Twenty-six cities in southeastern Los Angeles County, located in the area called the Gateway Cities, are working together to develop an unprecedented plan to reduce greenhouse gas emissions from cars and light trucks by changing land use and transportation patterns. The plan, called a Sustainable Communities Strategy (SCS), is a new requirement of state law adopted in 2008, known as SB 375.
The Gateway Cities SCS is under development and is expected to be finalized in June. The plan compiles city, county, and regional strategies in three categories. The first category, transportation projects, includes bicycle and pedestrian improvements, such as separated bike lanes, intersection improvements, and traffic signal synchronization.
The second category, land use changes, involves denser development near existing or planned transit stations. Examples can be seen on Long Beach Boulevard in Long Beach, along the Metro Blue Line.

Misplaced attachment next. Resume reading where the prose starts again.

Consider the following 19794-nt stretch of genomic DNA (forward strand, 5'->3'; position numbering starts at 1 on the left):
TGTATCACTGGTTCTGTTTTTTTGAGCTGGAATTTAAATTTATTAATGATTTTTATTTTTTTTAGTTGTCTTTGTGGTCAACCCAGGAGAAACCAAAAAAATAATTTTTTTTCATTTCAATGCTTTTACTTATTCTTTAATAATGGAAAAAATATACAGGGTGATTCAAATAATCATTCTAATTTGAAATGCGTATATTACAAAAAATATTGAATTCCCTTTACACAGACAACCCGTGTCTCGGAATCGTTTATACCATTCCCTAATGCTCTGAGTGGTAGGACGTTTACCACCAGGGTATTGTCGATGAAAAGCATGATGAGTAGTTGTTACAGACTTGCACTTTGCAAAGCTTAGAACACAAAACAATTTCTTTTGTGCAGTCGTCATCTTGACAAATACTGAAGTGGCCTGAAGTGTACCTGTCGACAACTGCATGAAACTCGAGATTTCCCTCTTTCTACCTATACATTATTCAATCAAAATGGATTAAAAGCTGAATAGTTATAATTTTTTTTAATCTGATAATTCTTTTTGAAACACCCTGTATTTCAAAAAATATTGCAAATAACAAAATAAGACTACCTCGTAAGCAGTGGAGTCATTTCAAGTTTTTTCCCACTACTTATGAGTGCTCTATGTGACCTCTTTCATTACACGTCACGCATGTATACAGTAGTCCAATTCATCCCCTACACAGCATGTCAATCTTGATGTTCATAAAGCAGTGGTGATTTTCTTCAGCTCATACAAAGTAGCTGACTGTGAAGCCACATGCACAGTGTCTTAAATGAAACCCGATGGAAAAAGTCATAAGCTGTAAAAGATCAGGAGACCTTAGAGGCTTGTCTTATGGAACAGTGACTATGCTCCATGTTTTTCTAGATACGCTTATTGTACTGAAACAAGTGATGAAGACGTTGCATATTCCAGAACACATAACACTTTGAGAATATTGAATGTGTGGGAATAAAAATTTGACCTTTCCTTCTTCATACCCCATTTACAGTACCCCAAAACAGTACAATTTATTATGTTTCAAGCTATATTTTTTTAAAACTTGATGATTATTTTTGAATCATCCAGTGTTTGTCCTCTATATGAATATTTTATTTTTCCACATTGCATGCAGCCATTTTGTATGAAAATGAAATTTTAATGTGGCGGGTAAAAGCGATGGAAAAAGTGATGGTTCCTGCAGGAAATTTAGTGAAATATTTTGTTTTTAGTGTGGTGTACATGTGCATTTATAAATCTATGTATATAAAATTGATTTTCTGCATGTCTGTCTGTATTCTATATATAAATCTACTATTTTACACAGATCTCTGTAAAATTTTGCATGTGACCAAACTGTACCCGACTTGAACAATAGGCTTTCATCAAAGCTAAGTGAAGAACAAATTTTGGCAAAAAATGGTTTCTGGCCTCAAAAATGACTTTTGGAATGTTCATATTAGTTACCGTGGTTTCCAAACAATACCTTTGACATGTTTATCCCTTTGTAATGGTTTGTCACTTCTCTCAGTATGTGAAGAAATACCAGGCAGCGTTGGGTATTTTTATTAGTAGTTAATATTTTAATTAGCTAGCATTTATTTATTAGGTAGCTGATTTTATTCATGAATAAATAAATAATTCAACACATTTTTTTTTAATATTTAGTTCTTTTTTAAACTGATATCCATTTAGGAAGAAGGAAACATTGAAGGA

The third category is known to planners as TDM, or travel demand management. This refers to programs like shortened work weeks and employer-sponsored ride sharing, which enable commuters to use their personal cars less often while still getting to and from work.
Additionally, a public information session about the SCS will be offered on Tuesday, May 3, at the Mark Twain Library, 1401 East Anaheim St., from 6:30pm to 8:30pm.